No parent wants to see their children suffer. We want to surround them, protect them, and help in any way we can. I’m a parent. I get this.
However, there’s a really big difference between a child “suffering” and “struggling.” Struggling is a necessary part of learning. When we learn to walk, we struggle. We fall down. A LOT. We keep pushing ourselves past that point of frustration in order to take those first steps. It’s natural. It’s developmental. It’s necessary.
Struggling is nature’s way of helping us move along to the next level. It’s gamification (I really don’t like that term, but that’s another blog post) in reality. If we didn’t have to struggle to learn something, there wouldn’t be the sense of accomplishment we gain in order to want to keep improving. Struggling helps us move beyond the need for instant gratification.
When we protect our children from struggling, we deprive them of a very important step in the learning process.
I watched the movie Ray again over the weekend. In one scene after Ray has just lost his sight as a child, he falls off a chair in his childhood home. His cries for his mother are heartbreaking. She stands there silently, tears streaming down her face… and she doesn’t help him. As much as she wants to go pick him up and console him, she doesn’t move. Ray wasn’t hurt, and he wasn’t in danger. He struggled to pick himself up, walk around his home, and learn how to navigate using his sense of hearing, smell, and touch. After a few minutes, he stops crying, and he begins to smile. He walks around his home, and you can see that the struggle is fading… the accomplishment is clear. Soon, he senses his mother standing nearby. He speaks softly to her and says, “I know you’re right here,” pointing directly at her.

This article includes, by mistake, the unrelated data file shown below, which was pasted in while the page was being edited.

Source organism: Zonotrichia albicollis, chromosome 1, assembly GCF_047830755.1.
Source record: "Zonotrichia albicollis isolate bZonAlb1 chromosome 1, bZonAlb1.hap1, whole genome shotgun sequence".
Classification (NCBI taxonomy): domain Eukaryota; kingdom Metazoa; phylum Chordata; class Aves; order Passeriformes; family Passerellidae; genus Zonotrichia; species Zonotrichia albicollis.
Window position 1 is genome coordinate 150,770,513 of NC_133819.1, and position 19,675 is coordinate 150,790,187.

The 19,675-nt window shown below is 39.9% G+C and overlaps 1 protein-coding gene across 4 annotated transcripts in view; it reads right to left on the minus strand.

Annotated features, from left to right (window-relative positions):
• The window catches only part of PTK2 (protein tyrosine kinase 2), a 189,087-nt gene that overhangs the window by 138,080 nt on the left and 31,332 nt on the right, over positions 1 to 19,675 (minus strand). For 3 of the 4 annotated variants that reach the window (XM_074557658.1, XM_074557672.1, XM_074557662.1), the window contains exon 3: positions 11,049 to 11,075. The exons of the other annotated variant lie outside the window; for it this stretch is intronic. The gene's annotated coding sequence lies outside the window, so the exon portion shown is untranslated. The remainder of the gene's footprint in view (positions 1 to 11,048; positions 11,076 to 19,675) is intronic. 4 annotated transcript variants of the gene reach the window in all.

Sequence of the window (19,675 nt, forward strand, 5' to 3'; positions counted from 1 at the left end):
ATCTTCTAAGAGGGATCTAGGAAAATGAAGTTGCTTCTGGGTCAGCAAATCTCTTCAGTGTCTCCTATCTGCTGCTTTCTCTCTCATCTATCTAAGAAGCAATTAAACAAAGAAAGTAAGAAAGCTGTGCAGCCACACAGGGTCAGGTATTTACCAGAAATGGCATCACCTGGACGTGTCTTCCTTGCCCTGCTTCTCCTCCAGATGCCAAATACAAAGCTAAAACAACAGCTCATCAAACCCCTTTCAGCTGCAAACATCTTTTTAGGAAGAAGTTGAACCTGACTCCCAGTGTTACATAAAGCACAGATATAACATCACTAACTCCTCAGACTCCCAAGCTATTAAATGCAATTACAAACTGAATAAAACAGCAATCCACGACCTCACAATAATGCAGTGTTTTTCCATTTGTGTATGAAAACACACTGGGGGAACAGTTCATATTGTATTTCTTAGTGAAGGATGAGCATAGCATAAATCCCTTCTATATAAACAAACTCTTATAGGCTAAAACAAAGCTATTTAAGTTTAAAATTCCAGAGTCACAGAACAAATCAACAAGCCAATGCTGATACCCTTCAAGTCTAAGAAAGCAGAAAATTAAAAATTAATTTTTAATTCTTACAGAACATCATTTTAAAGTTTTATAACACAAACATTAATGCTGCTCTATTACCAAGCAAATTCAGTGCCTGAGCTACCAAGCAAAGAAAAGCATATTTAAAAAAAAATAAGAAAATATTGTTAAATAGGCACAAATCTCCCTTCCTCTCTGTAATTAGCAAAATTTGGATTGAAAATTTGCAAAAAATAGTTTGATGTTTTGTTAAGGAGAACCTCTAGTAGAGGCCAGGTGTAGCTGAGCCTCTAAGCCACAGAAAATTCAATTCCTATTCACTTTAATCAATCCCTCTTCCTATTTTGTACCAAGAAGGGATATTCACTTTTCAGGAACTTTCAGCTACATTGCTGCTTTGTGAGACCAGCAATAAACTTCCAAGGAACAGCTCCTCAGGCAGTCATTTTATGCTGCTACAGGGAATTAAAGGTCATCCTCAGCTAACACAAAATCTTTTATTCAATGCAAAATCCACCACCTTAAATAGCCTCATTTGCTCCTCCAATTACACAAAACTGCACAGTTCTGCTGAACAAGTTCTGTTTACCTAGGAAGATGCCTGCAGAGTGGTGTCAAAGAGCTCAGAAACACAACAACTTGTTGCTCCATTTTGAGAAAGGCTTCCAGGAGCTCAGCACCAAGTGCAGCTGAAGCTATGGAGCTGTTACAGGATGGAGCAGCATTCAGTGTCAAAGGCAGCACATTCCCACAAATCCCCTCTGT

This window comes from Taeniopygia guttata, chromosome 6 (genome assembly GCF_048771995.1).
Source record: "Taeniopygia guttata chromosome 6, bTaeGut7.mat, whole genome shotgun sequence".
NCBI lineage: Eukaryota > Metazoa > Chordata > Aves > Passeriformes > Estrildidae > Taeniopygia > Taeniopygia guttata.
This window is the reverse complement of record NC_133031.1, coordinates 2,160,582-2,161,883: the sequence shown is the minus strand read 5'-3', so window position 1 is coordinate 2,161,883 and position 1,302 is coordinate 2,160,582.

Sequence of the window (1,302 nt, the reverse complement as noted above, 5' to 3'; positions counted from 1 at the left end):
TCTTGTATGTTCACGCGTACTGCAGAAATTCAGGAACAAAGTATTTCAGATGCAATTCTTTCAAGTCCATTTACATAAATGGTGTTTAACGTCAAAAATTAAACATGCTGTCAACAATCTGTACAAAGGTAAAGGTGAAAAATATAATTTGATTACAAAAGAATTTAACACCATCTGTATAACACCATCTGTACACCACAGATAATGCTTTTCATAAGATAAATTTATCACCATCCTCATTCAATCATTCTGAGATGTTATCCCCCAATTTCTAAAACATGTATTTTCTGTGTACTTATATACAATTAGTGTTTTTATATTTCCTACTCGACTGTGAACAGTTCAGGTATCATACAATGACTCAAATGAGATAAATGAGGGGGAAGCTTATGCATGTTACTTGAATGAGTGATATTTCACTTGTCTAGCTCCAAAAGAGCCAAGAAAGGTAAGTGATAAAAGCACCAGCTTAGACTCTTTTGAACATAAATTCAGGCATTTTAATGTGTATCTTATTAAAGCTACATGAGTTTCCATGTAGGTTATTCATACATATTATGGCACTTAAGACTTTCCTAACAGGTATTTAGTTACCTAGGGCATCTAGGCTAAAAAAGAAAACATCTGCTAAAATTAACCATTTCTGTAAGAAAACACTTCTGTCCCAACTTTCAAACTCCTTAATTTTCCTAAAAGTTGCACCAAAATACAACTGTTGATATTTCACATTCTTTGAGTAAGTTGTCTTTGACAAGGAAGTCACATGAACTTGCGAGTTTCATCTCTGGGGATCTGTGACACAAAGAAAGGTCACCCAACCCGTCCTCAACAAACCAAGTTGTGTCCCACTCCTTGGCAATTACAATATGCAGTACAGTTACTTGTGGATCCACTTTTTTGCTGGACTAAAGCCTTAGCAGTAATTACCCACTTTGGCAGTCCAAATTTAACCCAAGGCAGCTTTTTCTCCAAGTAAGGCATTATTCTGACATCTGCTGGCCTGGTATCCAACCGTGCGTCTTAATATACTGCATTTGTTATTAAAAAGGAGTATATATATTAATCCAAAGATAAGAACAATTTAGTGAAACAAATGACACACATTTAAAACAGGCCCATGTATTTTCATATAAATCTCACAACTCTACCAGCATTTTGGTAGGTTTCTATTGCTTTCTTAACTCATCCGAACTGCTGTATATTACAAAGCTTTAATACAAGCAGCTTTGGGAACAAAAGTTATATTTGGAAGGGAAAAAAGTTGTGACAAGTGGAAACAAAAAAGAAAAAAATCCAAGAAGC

This scene really stuck with me. I know Hollywood took quite a bit of license here, but I also know that Ray Charles often spoke about how his mother, Aretha Robinson, really taught him to fend for himself. To be independent. She didn’t enable him when he lost his sight. She knew he would have to learn to function differently.
How often do we allow our children to struggle? How many times do we swoop in and rescue kids who don’t really need to be rescued?
Please don’t misunderstand me as write this… there are a lot of kids suffering in situations where learning has become painful. Where life in general is painful. Those kids need rescuing.
There are, however, a lot of kids who are never allowed to struggle, and we are doing them a huge disservice. They need to fall down. They need to learn how to pick themselves up again. They need opportunities to struggle in learning without fear of great penalties.
Struggle is important. Without it, are we truly learning?
UPDATED: I just read an article today: 5 Things Teachers Wish Parents Knew: Your Children Can Do More Than You Think. There are a couple of sections in there that complement the idea of “struggle.”